# What Is Limit?

The most basic concept of modern Calculus, that of *limit*, was never invoked by I. Newton and G. W. Leibniz, the creators of Calculus, even though it was implicit already in the works of Eudoxus and Archimedes. (It is interesting to follow the evolution of the concept of limit.)

Jean le Rond d'Alembert (1717-1783) was the first to propose [Dunham, p. 72] that Calculus is best based on the concept of limit, not controversial infinitesimals. But the first reasonably formal definition and consistent employment are due to Augustin-Louis Cauchy (1789-1857):

When the value successively attributed to a variable approach indefinitely to a fixed value, in a manner so as to end by differing from it by as little as one wishes, this last is called the limit of all the others.

Karl Weierstrass (1815-1897) gave the definition its (for a while) final $\epsilon -\delta$ form

$\displaystyle\lim _{x\rightarrow a}f(x) = L$ if and only if, for every $\epsilon \gt 0,$ there exists a $\delta \gt 0$ so that, if $0 \lt |x - a| \lt \delta ,$ then $|f(x) - L| \lt \epsilon $

which freed the notion of limit from its dependency on the idea of motion, replacing it with the concept of "nearness". (However, the expressions like "tends to" or "grows without bound" reflecting on change and motion are still very much in use even today.)

Weierstrass' definition works in any metric space endowed with a metric, say, $d:$

$\displaystyle\lim _{x\rightarrow a}f(x) = L$ if and only if, for every $\epsilon \gt 0,$ there exists a $\delta \gt 0$ so that, if $0 \lt d(x, a) \lt \delta ,$ then $d(f(x), L) \lt \epsilon .$

As a natural extension, function $f$ may be defined between two different metric spaces each equipped with its own metric. However, the idea of limit is rather topological than metric. Indeed, expressions like $|x - a| \lt \delta $ or $|f(x) - L| \lt \epsilon $ define neighborhoods of points $a$ and $L$ respectively, so that Weierstrass' definition could be read as

$\displaystyle\lim _{x\rightarrow a}f(x) = L$ if and only if, for every neighborhood $U$ of $L$ there exists a neighborhood $V$ of $a$ such that the images $f(x)$ of points $x\in V$ belong to $U,$ i.e. $f(V) \subset U.$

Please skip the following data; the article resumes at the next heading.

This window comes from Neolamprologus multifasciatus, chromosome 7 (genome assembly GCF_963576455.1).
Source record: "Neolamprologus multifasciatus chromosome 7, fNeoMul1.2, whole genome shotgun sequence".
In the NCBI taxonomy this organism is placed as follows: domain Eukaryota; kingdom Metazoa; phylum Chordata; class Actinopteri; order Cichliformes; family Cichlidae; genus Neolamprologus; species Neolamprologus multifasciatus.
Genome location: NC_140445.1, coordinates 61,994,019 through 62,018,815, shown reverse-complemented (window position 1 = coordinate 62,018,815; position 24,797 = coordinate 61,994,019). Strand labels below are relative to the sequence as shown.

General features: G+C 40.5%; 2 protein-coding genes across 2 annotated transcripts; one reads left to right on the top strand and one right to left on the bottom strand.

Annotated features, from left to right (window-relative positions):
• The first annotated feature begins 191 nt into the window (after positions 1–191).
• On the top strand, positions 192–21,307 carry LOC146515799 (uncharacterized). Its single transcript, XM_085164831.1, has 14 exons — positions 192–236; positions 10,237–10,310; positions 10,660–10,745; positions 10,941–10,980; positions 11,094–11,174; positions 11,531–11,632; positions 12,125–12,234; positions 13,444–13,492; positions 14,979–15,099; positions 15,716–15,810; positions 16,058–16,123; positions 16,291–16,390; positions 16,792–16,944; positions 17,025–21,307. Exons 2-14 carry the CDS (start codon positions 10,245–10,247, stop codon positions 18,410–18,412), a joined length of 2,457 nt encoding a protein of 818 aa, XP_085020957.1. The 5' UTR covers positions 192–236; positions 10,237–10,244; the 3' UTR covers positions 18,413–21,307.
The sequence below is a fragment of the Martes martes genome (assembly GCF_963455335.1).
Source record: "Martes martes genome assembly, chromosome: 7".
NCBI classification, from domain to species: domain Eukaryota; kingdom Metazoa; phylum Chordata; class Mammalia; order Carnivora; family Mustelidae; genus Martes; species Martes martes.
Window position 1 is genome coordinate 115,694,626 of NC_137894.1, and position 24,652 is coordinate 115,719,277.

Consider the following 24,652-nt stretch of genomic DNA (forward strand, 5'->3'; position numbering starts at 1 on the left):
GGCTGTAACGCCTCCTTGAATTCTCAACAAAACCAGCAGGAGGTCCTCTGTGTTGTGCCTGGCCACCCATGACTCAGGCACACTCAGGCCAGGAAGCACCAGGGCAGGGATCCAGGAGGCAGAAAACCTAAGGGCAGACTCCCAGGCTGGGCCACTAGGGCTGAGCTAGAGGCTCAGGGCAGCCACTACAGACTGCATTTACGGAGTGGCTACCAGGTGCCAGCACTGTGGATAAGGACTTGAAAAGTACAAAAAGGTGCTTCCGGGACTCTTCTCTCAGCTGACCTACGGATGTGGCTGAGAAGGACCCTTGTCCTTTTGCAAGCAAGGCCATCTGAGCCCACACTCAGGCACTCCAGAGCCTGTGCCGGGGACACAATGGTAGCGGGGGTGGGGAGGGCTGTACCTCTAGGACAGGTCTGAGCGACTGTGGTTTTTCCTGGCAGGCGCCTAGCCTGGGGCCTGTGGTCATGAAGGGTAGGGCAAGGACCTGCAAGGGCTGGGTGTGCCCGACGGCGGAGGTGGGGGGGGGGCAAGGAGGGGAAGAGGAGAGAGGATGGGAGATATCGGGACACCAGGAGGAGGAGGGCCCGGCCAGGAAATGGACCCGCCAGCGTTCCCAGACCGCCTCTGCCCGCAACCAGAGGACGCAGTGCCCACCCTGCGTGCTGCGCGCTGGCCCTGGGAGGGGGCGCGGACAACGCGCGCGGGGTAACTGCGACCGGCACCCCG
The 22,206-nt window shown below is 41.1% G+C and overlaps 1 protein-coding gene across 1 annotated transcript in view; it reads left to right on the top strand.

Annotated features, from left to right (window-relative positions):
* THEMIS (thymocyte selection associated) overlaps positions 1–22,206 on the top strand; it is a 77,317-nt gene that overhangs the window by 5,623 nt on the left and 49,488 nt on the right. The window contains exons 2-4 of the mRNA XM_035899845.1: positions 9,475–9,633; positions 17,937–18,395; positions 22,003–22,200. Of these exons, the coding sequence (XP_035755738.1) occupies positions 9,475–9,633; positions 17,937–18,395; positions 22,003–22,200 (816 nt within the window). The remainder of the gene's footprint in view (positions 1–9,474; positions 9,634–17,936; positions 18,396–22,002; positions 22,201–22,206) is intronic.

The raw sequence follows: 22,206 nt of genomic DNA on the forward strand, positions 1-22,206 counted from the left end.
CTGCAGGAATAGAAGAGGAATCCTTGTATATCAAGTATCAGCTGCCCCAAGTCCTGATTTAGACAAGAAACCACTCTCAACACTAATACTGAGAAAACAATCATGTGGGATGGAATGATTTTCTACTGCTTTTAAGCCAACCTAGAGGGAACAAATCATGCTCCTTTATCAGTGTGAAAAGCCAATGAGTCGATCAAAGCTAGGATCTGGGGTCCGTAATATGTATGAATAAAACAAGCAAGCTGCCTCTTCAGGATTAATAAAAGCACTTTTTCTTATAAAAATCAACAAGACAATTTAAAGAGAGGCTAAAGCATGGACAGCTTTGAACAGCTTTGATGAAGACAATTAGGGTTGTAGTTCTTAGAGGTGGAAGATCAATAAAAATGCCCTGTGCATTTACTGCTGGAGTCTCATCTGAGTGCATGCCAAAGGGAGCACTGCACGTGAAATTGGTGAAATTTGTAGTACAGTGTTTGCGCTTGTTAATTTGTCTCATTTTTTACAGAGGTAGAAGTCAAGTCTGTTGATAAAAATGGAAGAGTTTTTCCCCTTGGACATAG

This definition makes sense (and is commonly used) for functions between two topological spaces. It easily incorporates the concepts of limit of function, as above, with a limit of sequence, provided we accept the idea of a neighborhood of "infinity" as a set of integers $n$ satisfying $n > N,$ for some $N.$ Since a sequence $\{a_{n}\}$ can be looked at as a function from the set $\mathbb{N}$ of natural numbers, we naturally get the formulation

$\displaystyle\lim _{x\rightarrow \infty }a_{n} = L$ if and only if, for every neighborhood $U$ of $L$ there exists a neighborhood of infinity (symbolically, that of $\infty)$ such that $a_{n}$ belongs to $U$ for all $n\in V,$ i.e., for all $n$ *sufficiently large*.

If $\{a_{n}\}$ is a sequence of real numbers, this admits a more common form

$\displaystyle\lim _{x\rightarrow \infty }a_{n} = L$ if and only if, for every $\epsilon \gt 0,$ there exists $N$ such that, for all $n \gt N,$ $0 \lt |a_{n} - L| \lt \epsilon .$

A sequence that has a limit is said to be *convergent*, or, more accurately, to be convergent to its limit. A sequence that does not have a limit is said to diverge or be *divergent*.

For mathematicians, I am sure, the $\epsilon -\delta$ definition, brief yet uniquely unambiguous, is a manifestation of mathematical beauty. For an average Liberal Arts student and their teachers, the definition is a stumbling block to be rather avoided. This is really a staggering problem: given $f,$ $a,$ and $\epsilon$ (or even $L),$ how do you find (or prove inexistence of) the corresponding $\delta ?$ Curiously, most mathematicians do not see this as a problem at all; not necessarily because a professional can resolve it effortlessly, but rather because the mere (knowledge of) existence of such perfect definitions imbues mathematics with order and consistency which fascinates mathematicians in the first place.

From the definition, one first derives a few fundamental properties of limits:

$\begin{align} \lim (Af(x) \pm Bg(x)) &= A\lim f(x) \pm B\lim g(x),\\ \lim (f(x) \times g(x)) &= \lim f(x) \times\lim g(x),\\ \lim (f(x) / g(x)) &= \lim f(x) / \lim g(x), \end{align}$

where $A,$ $B$ are constants and $\lim g(x) \ne 0,$ for the last identity. These (and a few other) properties allow finding and testing limits incrementally (or inductively) combining the limits of simple functions into the limits of more complex ones.